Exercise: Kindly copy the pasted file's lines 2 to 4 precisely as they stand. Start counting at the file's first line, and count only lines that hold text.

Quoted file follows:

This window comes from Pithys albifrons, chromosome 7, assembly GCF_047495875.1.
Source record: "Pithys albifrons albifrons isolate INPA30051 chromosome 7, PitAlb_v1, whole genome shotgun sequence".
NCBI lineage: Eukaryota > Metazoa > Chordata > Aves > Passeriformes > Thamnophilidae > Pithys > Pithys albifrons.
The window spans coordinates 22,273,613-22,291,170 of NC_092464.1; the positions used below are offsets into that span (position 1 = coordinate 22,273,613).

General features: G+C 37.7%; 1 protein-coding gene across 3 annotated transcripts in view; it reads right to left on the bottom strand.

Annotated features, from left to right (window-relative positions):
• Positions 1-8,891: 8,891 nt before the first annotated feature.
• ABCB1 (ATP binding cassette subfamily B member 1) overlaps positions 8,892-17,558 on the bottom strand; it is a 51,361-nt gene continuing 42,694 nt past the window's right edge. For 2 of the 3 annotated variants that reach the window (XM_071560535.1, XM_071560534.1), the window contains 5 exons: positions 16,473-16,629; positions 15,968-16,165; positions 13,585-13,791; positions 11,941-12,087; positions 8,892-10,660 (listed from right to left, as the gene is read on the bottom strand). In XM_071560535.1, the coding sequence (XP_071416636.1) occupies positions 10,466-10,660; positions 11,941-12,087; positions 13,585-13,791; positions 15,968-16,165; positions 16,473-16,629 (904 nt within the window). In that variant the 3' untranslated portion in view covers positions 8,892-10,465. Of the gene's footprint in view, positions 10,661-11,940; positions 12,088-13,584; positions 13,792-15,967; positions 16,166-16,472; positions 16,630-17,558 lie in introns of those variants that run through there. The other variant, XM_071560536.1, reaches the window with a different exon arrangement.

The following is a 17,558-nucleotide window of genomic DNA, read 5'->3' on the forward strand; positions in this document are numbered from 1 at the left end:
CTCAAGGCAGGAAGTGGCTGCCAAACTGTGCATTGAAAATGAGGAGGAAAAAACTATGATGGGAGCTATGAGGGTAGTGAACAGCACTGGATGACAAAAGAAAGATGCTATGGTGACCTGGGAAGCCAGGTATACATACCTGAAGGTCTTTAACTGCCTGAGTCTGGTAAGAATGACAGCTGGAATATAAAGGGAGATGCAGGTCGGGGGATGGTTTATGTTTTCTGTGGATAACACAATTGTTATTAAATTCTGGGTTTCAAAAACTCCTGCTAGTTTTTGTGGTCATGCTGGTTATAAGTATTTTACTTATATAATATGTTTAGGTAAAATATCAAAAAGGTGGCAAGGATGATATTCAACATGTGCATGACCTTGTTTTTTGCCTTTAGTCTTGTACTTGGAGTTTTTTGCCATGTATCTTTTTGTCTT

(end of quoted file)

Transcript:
Source record: "Pithys albifrons albifrons isolate INPA30051 chromosome 7, PitAlb_v1, whole genome shotgun sequence".
NCBI lineage: Eukaryota > Metazoa > Chordata > Aves > Passeriformes > Thamnophilidae > Pithys > Pithys albifrons.
The window spans coordinates 22,273,613-22,291,170 of NC_092464.1; the positions used below are offsets into that span (position 1 = coordinate 22,273,613).